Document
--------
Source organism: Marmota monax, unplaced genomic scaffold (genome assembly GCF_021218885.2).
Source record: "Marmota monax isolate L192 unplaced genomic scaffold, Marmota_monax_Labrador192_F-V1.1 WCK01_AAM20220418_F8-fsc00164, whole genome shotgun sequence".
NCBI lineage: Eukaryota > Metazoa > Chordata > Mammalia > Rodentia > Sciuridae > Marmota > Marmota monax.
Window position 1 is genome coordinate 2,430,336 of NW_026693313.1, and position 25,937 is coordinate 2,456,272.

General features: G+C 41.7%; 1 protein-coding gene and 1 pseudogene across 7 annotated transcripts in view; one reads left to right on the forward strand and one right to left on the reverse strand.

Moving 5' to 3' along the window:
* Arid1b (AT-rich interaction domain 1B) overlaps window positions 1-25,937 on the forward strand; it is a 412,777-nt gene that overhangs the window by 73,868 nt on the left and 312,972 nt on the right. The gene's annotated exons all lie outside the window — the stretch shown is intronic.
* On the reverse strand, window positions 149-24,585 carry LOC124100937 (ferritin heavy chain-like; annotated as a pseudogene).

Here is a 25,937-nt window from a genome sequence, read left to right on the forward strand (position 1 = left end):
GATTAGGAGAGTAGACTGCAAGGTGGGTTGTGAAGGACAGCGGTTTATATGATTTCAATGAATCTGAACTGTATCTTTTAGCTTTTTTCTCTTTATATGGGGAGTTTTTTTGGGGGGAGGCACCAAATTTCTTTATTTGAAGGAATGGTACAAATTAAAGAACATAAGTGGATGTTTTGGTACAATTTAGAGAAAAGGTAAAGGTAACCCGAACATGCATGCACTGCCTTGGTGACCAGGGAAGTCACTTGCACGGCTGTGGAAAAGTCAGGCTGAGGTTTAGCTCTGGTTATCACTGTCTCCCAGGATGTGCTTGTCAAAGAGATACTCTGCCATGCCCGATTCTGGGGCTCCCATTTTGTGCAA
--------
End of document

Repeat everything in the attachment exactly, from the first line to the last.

Source organism: Marmota monax, unplaced genomic scaffold (genome assembly GCF_021218885.2).
Source record: "Marmota monax isolate L192 unplaced genomic scaffold, Marmota_monax_Labrador192_F-V1.1 WCK01_AAM20220418_F8-fsc00164, whole genome shotgun sequence".
NCBI lineage: Eukaryota > Metazoa > Chordata > Mammalia > Rodentia > Sciuridae > Marmota > Marmota monax.
Window position 1 is genome coordinate 2,430,336 of NW_026693313.1, and position 25,937 is coordinate 2,456,272.

General features: G+C 41.7%; 1 protein-coding gene and 1 pseudogene across 7 annotated transcripts in view; one reads left to right on the forward strand and one right to left on the reverse strand.

Moving 5' to 3' along the window:
* Arid1b (AT-rich interaction domain 1B) overlaps window positions 1-25,937 on the forward strand; it is a 412,777-nt gene that overhangs the window by 73,868 nt on the left and 312,972 nt on the right. The gene's annotated exons all lie outside the window — the stretch shown is intronic.
* On the reverse strand, window positions 149-24,585 carry LOC124100937 (ferritin heavy chain-like; annotated as a pseudogene).

Here is a 25,937-nt window from a genome sequence, read left to right on the forward strand (position 1 = left end):
GATTAGGAGAGTAGACTGCAAGGTGGGTTGTGAAGGACAGCGGTTTATATGATTTCAATGAATCTGAACTGTATCTTTTAGCTTTTTTCTCTTTATATGGGGAGTTTTTTTGGGGGGAGGCACCAAATTTCTTTATTTGAAGGAATGGTACAAATTAAAGAACATAAGTGGATGTTTTGGTACAATTTAGAGAAAAGGTAAAGGTAACCCGAACATGCATGCACTGCCTTGGTGACCAGGGAAGTCACTTGCACGGCTGTGGAAAAGTCAGGCTGAGGTTTAGCTCTGGTTATCACTGTCTCCCAGGATGTGCTTGTCAAAGAGATACTCTGCCATGCCCGATTCTGGGGCTCCCATTTTGTGCAA